Family day out: An Isle of Wight bear hunt
One shiny wet nose… Two big furry ears… Two big goggly eyes… It’s a… day out on an Isle of Wight bear hunt! Last time we visited the island, we were hunting for ferocious creatures (and found a dinosaur).
This time, we had a rather furrier target in our sights. Because if you fancy a bear hunt in the style of the classic children’s book, it turns out the island is the perfect place to start.
The tourist board and the National Trust are running some special bear hunt weekends with family trails, but whenever you visit, there’s a leaflet to download with places to visit mimicking the locations from the story. It was a beautiful day. We weren’t scared. And we had a bear on our side already! So off we went.
The grass on the dunes at St Helen’s Duver, not far from where we were staying in Bembridge, swished gently in the breeze – my daughter strode through, the tallest stems reaching her waist.
Tiny purple flowers dotted the gold and the occasional butterfly flitted past, only mildly alarmed by the swashing. We could hear the crickets which make their homes here too, even if we couldn’t see them. Or perhaps they were grasshoppers.
But over the dunes lay the beach, the sea and the rockpools off Priory Bay at Nodes Point. And even swishy swashing (or the chance of finding a bear) couldn’t compete with that. Clambering from rock to rock, peering at tiny fish and shrimps speeding through the water beneath limpets, I had been congratulating myself for bringing Minnie’s net.
Everyone else was even more organised and had brought bait and lines too, far more successful at tempting out the crabs from their hiding places under the seaweed; little greeny yellow ones, clinging on stubbornly and two much bigger black ones in a clear bucket.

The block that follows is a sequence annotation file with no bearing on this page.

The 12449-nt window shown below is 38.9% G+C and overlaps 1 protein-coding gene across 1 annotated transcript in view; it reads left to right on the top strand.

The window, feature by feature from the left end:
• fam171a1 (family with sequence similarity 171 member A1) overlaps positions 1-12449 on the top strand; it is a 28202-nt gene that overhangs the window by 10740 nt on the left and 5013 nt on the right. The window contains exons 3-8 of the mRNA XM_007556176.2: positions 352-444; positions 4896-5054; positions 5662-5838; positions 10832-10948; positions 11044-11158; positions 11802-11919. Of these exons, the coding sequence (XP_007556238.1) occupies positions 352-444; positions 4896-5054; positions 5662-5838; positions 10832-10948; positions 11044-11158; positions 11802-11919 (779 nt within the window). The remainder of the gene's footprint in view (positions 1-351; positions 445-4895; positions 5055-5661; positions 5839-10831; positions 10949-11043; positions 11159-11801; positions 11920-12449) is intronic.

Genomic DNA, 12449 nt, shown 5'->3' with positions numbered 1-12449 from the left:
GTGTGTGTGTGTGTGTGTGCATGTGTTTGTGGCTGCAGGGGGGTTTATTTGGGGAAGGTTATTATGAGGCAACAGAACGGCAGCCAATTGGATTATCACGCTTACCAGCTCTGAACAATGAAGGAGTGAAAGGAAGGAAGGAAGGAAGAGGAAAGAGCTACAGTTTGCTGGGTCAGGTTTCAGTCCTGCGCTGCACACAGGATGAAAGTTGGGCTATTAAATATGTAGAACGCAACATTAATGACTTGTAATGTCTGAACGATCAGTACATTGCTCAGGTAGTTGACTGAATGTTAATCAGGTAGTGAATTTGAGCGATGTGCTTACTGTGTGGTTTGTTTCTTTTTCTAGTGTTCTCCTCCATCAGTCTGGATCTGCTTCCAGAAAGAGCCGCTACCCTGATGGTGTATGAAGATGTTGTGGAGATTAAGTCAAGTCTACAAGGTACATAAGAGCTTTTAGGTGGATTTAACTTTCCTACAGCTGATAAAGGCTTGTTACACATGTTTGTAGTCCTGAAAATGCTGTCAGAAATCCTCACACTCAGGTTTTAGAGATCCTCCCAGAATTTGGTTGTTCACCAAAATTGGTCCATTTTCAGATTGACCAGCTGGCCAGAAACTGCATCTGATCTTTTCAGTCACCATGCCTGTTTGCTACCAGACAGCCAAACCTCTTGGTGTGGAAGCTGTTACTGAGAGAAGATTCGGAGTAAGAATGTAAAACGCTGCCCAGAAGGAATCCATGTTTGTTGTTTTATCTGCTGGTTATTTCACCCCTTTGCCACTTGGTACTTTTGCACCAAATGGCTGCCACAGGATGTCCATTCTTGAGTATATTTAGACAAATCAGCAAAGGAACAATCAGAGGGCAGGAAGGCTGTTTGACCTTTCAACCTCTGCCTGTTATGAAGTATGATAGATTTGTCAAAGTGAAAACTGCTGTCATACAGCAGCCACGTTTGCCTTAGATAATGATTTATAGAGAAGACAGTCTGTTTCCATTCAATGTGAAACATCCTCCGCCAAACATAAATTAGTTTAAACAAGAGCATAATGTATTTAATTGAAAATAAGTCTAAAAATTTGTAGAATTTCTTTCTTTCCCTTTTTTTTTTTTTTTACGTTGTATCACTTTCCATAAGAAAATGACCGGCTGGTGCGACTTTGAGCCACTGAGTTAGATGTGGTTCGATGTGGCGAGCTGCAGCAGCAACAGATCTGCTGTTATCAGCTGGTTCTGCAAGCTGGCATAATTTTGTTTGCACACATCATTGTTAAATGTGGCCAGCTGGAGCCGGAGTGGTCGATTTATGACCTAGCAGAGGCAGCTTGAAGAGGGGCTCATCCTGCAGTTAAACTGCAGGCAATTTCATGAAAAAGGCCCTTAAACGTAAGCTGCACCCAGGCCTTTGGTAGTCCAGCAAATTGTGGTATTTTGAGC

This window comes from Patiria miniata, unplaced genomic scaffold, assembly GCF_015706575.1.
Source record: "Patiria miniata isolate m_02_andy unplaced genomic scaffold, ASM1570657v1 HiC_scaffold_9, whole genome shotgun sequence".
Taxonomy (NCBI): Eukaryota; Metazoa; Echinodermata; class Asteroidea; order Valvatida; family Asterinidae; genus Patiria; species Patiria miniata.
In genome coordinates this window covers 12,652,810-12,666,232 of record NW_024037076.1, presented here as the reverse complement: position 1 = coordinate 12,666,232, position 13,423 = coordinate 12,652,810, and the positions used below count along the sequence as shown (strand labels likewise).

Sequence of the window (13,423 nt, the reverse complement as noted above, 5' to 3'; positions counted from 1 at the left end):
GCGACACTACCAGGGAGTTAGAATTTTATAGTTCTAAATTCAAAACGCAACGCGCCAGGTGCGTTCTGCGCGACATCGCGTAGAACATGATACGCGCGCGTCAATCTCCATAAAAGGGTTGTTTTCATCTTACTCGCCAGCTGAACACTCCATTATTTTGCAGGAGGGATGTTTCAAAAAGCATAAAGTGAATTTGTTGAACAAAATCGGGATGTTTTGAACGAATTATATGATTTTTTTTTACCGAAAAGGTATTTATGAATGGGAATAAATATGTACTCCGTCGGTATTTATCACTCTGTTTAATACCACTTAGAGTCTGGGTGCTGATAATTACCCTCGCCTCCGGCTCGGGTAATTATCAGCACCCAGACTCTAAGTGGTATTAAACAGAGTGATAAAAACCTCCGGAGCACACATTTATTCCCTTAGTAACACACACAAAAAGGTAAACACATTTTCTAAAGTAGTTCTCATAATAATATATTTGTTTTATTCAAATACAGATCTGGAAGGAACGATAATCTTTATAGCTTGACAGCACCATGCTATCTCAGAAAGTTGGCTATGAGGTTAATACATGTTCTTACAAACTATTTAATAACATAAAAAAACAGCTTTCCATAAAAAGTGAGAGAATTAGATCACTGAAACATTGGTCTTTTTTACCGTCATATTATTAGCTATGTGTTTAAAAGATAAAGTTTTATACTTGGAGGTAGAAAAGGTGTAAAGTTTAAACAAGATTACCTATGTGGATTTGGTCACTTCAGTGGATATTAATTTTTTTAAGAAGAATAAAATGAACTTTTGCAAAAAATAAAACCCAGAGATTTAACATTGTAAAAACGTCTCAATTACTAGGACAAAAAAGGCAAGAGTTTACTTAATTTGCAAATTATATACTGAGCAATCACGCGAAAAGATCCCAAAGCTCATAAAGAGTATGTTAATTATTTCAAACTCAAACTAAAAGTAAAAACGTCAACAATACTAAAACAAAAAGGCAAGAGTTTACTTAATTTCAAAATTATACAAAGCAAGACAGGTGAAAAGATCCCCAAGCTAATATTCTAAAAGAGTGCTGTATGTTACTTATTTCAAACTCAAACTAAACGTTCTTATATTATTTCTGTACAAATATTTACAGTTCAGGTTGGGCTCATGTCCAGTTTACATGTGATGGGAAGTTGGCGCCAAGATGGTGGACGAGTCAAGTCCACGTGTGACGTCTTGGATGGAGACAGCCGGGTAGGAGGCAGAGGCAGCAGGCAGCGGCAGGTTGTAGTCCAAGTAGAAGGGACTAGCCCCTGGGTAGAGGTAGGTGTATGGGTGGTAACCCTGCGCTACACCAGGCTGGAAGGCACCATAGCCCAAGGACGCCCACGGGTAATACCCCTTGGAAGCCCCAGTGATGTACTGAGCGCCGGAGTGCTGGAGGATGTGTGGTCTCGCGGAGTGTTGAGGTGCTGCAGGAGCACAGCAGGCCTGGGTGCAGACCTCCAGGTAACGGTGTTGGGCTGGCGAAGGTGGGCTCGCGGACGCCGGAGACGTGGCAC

If we didn’t find a crab in the sea, I found one for lunch though… in a baguette at Baywatch on the Beach cafe, right on the beachside.
Who needs a river when you’ve got the sea? Appley, a short walk along the coast from Ryde is one of our favourite beach spots – from here you can look across the Solent back to Portsmouth, the Spinnaker Tower gleaming in the sunshine and a playground just off the sand.
This time, the tide was far far out, the colourful sails of the kitesurfers far out in the distance. Nothing comes between my six-year-old and a paddle though. Clambering over shells and past endless worms of sand (I later discovered they’re lugworm casts), we paddled through tide pools warmed by the sun along the way.
No bears to be seen on the flat open beach, only my daughter frolicking in the surf until we made our way back, concocting stories of the land of the sand worms, us as giants escaping from the sleeping inhabitants as we weaved between the strange coils of sand.